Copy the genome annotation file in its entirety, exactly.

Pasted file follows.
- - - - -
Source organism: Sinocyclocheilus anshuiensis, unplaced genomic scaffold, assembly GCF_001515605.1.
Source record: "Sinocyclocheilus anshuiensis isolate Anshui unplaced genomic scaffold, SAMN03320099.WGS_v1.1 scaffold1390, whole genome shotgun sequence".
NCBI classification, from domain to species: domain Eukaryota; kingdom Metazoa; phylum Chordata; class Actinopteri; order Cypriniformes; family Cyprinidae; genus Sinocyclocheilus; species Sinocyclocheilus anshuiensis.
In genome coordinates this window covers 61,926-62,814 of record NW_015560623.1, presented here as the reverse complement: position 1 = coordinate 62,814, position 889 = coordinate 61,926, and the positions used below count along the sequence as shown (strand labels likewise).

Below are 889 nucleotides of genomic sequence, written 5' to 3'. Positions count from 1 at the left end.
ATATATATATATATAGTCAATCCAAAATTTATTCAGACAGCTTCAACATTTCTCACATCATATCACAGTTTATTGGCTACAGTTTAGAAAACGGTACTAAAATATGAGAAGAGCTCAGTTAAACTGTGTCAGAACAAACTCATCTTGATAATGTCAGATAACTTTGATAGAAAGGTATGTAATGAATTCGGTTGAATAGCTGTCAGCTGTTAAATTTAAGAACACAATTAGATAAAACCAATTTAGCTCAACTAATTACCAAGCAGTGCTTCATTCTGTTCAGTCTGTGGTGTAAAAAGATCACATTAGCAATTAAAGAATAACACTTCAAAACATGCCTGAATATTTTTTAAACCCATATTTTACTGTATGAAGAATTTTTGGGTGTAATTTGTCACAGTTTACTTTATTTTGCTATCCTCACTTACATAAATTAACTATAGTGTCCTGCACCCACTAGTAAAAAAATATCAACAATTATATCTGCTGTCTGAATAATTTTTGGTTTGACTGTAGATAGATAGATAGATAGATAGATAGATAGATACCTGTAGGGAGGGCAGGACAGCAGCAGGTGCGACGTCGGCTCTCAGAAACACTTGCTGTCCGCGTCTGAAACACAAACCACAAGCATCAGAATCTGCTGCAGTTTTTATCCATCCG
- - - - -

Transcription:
Source organism: Sinocyclocheilus anshuiensis, unplaced genomic scaffold, assembly GCF_001515605.1.
Source record: "Sinocyclocheilus anshuiensis isolate Anshui unplaced genomic scaffold, SAMN03320099.WGS_v1.1 scaffold1390, whole genome shotgun sequence".
NCBI classification, from domain to species: domain Eukaryota; kingdom Metazoa; phylum Chordata; class Actinopteri; order Cypriniformes; family Cyprinidae; genus Sinocyclocheilus; species Sinocyclocheilus anshuiensis.
In genome coordinates this window covers 61,926-62,814 of record NW_015560623.1, presented here as the reverse complement: position 1 = coordinate 62,814, position 889 = coordinate 61,926, and the positions used below count along the sequence as shown (strand labels likewise).

Below are 889 nucleotides of genomic sequence, written 5' to 3'. Positions count from 1 at the left end.
ATATATATATATATAGTCAATCCAAAATTTATTCAGACAGCTTCAACATTTCTCACATCATATCACAGTTTATTGGCTACAGTTTAGAAAACGGTACTAAAATATGAGAAGAGCTCAGTTAAACTGTGTCAGAACAAACTCATCTTGATAATGTCAGATAACTTTGATAGAAAGGTATGTAATGAATTCGGTTGAATAGCTGTCAGCTGTTAAATTTAAGAACACAATTAGATAAAACCAATTTAGCTCAACTAATTACCAAGCAGTGCTTCATTCTGTTCAGTCTGTGGTGTAAAAAGATCACATTAGCAATTAAAGAATAACACTTCAAAACATGCCTGAATATTTTTTAAACCCATATTTTACTGTATGAAGAATTTTTGGGTGTAATTTGTCACAGTTTACTTTATTTTGCTATCCTCACTTACATAAATTAACTATAGTGTCCTGCACCCACTAGTAAAAAAATATCAACAATTATATCTGCTGTCTGAATAATTTTTGGTTTGACTGTAGATAGATAGATAGATAGATAGATAGATAGATACCTGTAGGGAGGGCAGGACAGCAGCAGGTGCGACGTCGGCTCTCAGAAACACTTGCTGTCCGCGTCTGAAACACAAACCACAAGCATCAGAATCTGCTGCAGTTTTTATCCATCCG